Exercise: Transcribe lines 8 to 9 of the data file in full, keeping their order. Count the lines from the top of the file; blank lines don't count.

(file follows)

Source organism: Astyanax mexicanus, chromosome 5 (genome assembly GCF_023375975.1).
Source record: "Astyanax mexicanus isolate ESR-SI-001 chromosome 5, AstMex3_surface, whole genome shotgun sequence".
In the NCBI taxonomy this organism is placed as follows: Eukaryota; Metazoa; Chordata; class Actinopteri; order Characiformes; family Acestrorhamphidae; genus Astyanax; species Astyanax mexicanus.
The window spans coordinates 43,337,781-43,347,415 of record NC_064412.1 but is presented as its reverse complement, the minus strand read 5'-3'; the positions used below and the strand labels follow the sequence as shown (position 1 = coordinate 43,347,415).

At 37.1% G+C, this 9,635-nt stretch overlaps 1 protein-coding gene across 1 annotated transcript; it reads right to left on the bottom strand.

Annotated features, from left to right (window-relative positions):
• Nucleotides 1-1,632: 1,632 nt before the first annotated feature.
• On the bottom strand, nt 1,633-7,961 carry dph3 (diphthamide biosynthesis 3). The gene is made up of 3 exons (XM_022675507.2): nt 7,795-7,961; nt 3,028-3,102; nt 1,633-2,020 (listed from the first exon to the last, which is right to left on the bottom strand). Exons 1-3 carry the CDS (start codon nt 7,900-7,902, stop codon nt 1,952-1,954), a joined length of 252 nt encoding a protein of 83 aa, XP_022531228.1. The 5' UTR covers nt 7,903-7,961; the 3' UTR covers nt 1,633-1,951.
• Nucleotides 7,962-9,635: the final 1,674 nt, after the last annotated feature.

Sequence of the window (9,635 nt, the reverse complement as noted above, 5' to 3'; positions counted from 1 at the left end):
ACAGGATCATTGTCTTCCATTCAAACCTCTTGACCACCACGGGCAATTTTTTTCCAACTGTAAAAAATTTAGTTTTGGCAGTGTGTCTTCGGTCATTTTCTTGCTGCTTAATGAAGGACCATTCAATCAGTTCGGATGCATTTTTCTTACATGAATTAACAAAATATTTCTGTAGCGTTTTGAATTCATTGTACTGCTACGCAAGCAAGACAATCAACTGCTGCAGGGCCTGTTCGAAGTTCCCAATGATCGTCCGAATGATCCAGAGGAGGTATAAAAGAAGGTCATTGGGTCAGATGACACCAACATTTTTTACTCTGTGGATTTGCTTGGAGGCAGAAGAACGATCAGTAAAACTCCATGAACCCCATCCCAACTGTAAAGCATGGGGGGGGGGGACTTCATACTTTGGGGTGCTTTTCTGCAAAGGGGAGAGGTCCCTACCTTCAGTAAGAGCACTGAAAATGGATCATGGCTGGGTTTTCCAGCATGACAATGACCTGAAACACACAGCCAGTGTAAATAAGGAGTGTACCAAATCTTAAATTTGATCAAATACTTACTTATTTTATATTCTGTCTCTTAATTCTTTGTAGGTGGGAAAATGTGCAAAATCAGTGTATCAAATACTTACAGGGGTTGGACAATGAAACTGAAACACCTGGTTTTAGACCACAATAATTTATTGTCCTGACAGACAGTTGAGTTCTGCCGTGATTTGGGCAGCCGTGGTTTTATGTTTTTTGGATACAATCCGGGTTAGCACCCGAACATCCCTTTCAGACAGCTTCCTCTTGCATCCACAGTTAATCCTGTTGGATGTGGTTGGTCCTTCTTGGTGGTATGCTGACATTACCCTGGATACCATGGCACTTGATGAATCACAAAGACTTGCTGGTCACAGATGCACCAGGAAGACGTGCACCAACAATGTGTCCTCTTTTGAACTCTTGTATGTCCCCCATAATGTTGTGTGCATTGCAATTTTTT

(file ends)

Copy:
• On the bottom strand, nt 1,633-7,961 carry dph3 (diphthamide biosynthesis 3). The gene is made up of 3 exons (XM_022675507.2): nt 7,795-7,961; nt 3,028-3,102; nt 1,633-2,020 (listed from the first exon to the last, which is right to left on the bottom strand). Exons 1-3 carry the CDS (start codon nt 7,900-7,902, stop codon nt 1,952-1,954), a joined length of 252 nt encoding a protein of 83 aa, XP_022531228.1. The 5' UTR covers nt 7,903-7,961; the 3' UTR covers nt 1,633-1,951.
• Nucleotides 7,962-9,635: the final 1,674 nt, after the last annotated feature.